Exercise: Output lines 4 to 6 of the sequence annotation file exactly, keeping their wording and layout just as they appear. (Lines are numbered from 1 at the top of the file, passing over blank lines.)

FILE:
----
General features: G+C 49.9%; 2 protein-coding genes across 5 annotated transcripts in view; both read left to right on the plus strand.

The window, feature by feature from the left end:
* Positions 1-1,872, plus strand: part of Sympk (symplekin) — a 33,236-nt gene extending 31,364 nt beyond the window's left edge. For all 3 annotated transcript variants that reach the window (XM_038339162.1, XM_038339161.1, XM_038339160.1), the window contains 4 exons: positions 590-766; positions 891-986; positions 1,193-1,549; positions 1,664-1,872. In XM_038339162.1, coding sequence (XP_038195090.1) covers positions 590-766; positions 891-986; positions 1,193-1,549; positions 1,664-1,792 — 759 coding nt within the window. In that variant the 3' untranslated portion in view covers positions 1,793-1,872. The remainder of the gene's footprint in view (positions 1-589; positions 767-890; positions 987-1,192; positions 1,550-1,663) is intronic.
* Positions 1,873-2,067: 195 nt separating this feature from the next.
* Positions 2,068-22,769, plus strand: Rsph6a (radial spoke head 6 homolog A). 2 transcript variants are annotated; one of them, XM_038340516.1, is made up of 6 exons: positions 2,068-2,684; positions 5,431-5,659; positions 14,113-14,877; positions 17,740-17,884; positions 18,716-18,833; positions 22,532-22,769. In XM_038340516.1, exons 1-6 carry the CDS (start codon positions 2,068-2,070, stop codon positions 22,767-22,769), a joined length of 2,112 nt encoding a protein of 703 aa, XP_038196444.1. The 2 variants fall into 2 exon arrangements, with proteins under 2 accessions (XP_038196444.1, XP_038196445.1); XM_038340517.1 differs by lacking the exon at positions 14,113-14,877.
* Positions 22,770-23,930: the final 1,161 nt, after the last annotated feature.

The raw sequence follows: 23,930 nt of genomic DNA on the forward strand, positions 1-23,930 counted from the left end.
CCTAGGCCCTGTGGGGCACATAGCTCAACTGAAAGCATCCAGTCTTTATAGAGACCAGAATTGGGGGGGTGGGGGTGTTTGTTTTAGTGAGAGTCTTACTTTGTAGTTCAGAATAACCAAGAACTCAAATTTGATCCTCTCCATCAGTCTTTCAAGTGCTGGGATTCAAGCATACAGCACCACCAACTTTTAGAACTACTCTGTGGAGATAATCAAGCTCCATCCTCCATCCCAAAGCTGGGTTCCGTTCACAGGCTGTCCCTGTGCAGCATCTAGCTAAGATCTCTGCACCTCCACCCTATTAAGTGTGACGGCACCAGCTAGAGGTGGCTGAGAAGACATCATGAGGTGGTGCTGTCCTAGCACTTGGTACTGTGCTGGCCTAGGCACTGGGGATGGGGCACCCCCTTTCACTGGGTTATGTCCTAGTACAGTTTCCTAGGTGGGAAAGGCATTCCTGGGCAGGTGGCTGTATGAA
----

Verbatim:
* Positions 1,873-2,067: 195 nt separating this feature from the next.
* Positions 2,068-22,769, plus strand: Rsph6a (radial spoke head 6 homolog A). 2 transcript variants are annotated; one of them, XM_038340516.1, is made up of 6 exons: positions 2,068-2,684; positions 5,431-5,659; positions 14,113-14,877; positions 17,740-17,884; positions 18,716-18,833; positions 22,532-22,769. In XM_038340516.1, exons 1-6 carry the CDS (start codon positions 2,068-2,070, stop codon positions 22,767-22,769), a joined length of 2,112 nt encoding a protein of 703 aa, XP_038196444.1. The 2 variants fall into 2 exon arrangements, with proteins under 2 accessions (XP_038196444.1, XP_038196445.1); XM_038340517.1 differs by lacking the exon at positions 14,113-14,877.
* Positions 22,770-23,930: the final 1,161 nt, after the last annotated feature.